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Dry dirt blows in the wind on a farm near Fresno, Calif., April 11, 2015, during one of the largest drought crisis to hit the state.

John Lehmann/The Globe and Mail

Over the past couple of years, farmers in central Oregon have noticed a new group of visitors poking around – a growing number of big California nut growers, looking for land.

They've shown up in the Willamette Valley, a 250-kilometre long stretch of lush farmland that runs through the heart of Oregon. It's one of the better growing regions in the United States, home to countless vineyards, among other farms. But that's not the only reason the nut growers from California have come calling.

More than anything else, they want water.

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California, where almost half of all the fruits, vegetables and nuts in the United States are grown, is suffering from a years-long drought that many are starting to believe might not be a temporary disturbance, but a permanent shift in the climate. The drought has already forced many of the state's biggest urban centres to undertake sweeping conservation measures.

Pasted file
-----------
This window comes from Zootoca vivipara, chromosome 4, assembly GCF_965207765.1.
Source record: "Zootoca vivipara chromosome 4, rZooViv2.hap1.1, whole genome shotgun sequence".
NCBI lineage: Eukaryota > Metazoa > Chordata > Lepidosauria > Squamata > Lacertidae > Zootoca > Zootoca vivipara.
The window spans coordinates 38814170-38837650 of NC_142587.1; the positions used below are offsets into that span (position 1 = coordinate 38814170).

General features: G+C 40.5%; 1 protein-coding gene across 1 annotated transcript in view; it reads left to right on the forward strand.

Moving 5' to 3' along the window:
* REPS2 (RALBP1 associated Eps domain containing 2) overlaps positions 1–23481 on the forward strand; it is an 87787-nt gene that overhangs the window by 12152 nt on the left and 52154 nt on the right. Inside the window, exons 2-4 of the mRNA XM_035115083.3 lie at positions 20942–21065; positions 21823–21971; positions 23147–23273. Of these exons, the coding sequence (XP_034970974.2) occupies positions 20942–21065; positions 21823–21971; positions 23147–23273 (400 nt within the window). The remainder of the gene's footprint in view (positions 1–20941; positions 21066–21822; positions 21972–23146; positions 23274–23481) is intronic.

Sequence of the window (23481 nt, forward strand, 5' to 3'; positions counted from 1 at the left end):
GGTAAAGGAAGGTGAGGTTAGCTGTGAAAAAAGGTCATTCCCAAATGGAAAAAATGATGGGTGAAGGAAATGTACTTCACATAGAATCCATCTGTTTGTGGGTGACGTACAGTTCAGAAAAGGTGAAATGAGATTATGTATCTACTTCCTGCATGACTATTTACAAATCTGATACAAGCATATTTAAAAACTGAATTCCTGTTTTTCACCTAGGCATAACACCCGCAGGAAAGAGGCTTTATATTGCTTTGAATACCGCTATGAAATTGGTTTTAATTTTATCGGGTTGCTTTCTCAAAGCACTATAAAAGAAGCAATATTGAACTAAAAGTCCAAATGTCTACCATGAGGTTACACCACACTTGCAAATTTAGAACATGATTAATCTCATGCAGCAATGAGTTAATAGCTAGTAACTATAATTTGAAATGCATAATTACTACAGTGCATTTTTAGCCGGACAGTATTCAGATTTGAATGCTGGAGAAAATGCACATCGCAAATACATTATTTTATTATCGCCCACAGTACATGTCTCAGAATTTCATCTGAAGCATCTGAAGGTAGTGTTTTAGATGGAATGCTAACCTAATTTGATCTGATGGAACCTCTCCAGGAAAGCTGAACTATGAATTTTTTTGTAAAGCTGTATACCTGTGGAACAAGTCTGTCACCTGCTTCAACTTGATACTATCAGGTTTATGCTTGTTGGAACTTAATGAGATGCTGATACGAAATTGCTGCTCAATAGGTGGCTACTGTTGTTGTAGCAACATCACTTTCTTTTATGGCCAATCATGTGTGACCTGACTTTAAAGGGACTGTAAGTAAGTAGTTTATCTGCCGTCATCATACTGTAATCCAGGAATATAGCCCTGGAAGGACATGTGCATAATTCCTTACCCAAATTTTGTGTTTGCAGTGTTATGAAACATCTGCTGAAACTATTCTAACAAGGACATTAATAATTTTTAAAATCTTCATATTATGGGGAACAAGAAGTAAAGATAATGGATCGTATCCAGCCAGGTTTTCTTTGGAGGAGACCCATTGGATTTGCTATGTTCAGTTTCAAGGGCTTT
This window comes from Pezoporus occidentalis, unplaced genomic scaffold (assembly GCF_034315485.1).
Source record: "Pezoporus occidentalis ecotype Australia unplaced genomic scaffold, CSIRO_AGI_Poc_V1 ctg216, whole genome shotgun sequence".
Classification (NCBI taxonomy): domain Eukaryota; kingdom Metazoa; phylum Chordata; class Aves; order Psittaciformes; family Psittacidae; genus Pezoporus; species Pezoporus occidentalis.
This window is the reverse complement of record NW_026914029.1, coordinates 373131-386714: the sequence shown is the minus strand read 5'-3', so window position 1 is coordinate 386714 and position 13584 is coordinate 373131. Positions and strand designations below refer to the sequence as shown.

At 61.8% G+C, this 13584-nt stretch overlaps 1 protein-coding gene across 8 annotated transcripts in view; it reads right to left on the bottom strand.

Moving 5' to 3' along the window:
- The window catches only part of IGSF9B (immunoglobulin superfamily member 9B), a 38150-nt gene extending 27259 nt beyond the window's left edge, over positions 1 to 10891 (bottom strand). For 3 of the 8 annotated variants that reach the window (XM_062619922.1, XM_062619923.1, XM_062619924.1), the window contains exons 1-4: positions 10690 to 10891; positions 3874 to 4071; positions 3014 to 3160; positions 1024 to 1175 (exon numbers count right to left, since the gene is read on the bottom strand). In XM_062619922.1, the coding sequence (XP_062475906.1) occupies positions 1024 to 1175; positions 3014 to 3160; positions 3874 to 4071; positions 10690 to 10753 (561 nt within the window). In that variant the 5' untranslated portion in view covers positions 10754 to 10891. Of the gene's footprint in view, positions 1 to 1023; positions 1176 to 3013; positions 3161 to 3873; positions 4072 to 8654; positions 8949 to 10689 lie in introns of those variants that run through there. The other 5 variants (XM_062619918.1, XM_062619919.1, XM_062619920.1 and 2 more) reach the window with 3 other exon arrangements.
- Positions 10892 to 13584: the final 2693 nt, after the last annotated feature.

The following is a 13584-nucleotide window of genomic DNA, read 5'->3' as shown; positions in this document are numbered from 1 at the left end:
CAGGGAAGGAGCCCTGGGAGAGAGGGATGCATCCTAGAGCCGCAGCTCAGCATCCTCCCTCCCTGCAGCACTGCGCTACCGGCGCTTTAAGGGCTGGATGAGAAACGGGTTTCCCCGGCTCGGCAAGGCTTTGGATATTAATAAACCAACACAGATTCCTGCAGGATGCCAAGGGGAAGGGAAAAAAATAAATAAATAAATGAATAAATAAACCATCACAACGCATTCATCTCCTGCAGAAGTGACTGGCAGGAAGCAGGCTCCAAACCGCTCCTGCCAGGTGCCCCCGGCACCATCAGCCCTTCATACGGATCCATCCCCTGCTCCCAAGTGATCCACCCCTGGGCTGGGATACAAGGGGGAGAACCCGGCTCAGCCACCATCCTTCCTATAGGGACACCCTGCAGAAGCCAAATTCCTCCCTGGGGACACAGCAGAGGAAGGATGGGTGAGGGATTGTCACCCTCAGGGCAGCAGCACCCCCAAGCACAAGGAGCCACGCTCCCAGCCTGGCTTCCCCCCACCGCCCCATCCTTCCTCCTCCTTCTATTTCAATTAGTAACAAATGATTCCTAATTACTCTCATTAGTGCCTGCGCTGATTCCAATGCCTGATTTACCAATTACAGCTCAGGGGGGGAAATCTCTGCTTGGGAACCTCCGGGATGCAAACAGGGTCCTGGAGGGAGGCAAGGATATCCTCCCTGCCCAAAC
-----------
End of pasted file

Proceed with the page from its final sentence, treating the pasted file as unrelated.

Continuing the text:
But a huge portion of water use in California is related to farming. and should the drought continue in the longer term, the coming decades might see a cataclysmic change in the industry charged with feeding this country: a substantial portion of California's farmers may eventually be forced to move.

"We're seeing an influx of people looking in Oregon," says Ross Penhallegon, an associate professor emeritus and horticulturist at Oregon State University's College of Agricultural Sciences.

"We've got some of the best soil in the world in the Willamette Valley. And, knock on wood, we have very good water."

In the past half decade, the United States has started tackling some of the newest human consequences of a rapidly changing climate.

In southern Louisiana, the federal government has earmarked tens of millions of dollars to help relocate residents of the many shredded islands and inlets that are increasingly vulnerable to hurricanes and storms thanks to decades of land loss.